Funds with SAC-like structures abound
According to the WSJ, prosecutors are considering bringing a case against SAC Capital founder Steven Cohen based on a "willful blindness" theory. The idea is that if Cohen strove to give himself plausible deniability by simply remaining blind to possible criminal acts at his firm, then he could be charged. The paper provides an unflattering analogy: A drug courier who consciously does not try to determine the content of what's being delivered.
The article suggests that the structure of the firm is interesting in that it relies on something of a spoke-and-hub structure, in which Cohen sits in the middle and takes advice that's filtered from various funds or teams set up by the firm. There are said to be multiple layers between the sources of trading ideas and Cohen himself, making it less likely perhaps that he'll know the nitty-gritty of the origins of some trade ideas.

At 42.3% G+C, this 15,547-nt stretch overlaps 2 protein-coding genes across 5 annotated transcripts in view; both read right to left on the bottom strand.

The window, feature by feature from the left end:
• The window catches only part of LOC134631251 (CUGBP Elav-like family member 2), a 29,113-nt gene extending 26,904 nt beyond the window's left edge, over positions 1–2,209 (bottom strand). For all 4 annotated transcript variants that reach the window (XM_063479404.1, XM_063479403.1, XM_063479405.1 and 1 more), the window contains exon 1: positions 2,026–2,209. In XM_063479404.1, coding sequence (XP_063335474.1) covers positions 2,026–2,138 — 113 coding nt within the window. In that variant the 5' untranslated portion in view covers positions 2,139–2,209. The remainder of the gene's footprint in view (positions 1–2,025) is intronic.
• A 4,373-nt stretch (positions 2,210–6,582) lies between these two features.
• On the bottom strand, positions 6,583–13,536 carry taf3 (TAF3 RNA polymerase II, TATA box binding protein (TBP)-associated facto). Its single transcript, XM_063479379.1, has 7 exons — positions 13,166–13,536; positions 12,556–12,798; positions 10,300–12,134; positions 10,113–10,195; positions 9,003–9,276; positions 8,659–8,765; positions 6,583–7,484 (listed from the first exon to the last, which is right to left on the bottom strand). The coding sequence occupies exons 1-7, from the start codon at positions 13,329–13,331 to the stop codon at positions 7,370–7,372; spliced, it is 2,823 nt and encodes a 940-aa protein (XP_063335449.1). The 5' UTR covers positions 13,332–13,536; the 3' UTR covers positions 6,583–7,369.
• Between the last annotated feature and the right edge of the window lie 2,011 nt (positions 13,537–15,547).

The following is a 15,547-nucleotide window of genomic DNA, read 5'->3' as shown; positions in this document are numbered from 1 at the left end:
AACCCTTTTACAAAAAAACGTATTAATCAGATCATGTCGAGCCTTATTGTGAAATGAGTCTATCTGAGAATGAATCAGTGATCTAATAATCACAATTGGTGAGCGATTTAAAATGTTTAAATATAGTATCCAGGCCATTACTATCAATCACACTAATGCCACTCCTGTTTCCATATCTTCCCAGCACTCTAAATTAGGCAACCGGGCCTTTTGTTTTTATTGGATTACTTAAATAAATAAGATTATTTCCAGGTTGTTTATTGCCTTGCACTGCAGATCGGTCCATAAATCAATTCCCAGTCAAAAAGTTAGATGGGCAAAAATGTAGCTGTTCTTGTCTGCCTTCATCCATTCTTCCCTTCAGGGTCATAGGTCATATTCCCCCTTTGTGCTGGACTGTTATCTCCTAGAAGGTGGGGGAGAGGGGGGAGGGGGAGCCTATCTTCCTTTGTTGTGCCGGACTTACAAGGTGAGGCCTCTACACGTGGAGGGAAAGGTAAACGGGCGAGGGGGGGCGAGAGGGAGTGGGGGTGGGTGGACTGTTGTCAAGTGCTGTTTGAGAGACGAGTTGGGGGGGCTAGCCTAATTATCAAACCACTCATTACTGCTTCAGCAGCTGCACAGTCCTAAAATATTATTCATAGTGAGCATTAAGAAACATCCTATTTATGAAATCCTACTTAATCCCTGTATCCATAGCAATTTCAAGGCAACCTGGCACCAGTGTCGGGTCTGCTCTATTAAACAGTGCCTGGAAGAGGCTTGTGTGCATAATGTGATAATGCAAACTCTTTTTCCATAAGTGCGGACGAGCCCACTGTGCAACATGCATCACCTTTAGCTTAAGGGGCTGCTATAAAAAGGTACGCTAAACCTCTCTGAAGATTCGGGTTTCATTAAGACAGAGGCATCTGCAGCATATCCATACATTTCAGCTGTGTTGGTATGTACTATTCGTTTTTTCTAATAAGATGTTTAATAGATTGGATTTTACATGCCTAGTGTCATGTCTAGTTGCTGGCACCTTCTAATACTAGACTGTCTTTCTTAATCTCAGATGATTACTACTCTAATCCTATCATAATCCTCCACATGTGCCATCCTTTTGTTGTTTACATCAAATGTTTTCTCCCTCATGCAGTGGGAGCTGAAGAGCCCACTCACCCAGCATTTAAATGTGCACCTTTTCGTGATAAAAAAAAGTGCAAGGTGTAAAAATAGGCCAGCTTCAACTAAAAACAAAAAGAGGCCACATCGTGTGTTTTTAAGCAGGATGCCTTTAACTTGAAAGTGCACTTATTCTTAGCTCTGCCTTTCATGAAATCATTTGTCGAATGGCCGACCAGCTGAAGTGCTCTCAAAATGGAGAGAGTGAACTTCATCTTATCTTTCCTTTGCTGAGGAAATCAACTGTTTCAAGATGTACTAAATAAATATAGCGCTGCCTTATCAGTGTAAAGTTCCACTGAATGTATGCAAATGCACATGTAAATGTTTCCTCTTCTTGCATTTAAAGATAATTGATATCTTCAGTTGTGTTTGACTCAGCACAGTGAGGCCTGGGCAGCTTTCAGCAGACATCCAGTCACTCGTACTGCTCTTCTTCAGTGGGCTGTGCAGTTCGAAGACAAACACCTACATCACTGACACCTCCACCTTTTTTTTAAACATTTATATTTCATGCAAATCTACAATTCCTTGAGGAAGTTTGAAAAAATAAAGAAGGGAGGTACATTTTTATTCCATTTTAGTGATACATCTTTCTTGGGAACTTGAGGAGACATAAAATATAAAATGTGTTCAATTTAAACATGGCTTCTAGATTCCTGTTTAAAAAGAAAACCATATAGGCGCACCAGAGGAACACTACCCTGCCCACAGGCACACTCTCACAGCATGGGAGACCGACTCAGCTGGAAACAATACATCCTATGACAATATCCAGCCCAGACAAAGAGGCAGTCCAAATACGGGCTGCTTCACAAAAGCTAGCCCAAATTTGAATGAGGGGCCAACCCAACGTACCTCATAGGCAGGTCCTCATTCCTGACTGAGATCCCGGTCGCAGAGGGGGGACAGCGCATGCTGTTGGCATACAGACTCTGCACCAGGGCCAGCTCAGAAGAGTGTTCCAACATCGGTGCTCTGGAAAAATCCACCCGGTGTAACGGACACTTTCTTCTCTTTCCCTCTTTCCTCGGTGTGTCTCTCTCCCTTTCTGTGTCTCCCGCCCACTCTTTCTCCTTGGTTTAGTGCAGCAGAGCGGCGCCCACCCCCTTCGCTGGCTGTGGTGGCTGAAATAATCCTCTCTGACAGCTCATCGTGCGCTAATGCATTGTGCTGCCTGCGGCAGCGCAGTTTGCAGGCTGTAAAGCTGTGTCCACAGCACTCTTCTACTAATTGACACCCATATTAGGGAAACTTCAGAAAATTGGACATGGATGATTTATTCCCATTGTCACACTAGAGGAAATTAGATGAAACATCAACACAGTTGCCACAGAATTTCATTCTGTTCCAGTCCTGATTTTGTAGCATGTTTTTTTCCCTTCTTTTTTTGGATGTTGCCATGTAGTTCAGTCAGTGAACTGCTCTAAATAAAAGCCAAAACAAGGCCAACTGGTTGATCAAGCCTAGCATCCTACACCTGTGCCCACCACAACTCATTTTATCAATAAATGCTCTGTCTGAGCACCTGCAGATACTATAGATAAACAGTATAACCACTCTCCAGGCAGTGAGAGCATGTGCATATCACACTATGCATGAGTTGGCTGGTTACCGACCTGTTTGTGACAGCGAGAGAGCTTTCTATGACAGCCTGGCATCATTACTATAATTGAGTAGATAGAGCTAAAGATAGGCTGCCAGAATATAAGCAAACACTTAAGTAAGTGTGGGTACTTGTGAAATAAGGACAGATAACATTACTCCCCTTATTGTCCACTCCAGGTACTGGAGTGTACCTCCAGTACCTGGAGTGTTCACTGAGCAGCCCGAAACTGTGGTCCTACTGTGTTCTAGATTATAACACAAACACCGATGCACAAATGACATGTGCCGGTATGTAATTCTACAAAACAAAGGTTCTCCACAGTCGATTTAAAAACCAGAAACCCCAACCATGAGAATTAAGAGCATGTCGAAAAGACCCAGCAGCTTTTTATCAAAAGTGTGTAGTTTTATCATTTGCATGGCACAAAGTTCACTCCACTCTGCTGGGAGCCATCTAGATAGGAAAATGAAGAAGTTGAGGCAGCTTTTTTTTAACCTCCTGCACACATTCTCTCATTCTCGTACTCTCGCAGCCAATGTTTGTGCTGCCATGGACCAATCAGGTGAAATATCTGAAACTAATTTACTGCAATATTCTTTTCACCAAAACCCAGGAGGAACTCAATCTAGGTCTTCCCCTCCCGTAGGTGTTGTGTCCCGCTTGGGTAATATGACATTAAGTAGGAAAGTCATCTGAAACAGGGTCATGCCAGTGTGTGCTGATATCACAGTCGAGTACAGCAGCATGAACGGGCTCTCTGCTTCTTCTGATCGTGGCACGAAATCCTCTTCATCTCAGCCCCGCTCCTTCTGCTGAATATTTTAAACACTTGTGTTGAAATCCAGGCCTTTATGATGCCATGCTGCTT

How unique is this structure in the industry?
Reuters notes that a handful of firms operate on a similar structure in that the firms allocate money to several funds or portfolio teams within their structure. "Large hedge-fund firms structured like SAC, where Cohen allocates capital to dozens of portfolio teams that trade mainly in stocks, stand to benefit most from the ongoing insider trading probe." The article names Millennium Management, "which has long had a rivalry with SAC," Balyasny Asset Management, Visium Asset Management, Citadel, and Hutchin Hill.
To be sure, these funds have been untouched by the insider trading scandal. Millennium, however, paid $180 million in 2005 to settle charges of improper mutual-fund trading. "It now has what some insiders are calling some of the toughest compliance requirements in the industry."
All in all, it would be unwise to assume that fund firms of this ilk all operate like SAC Capital, which was thoroughly dominated by a single personality and is perhaps seen by prosecutors as unique.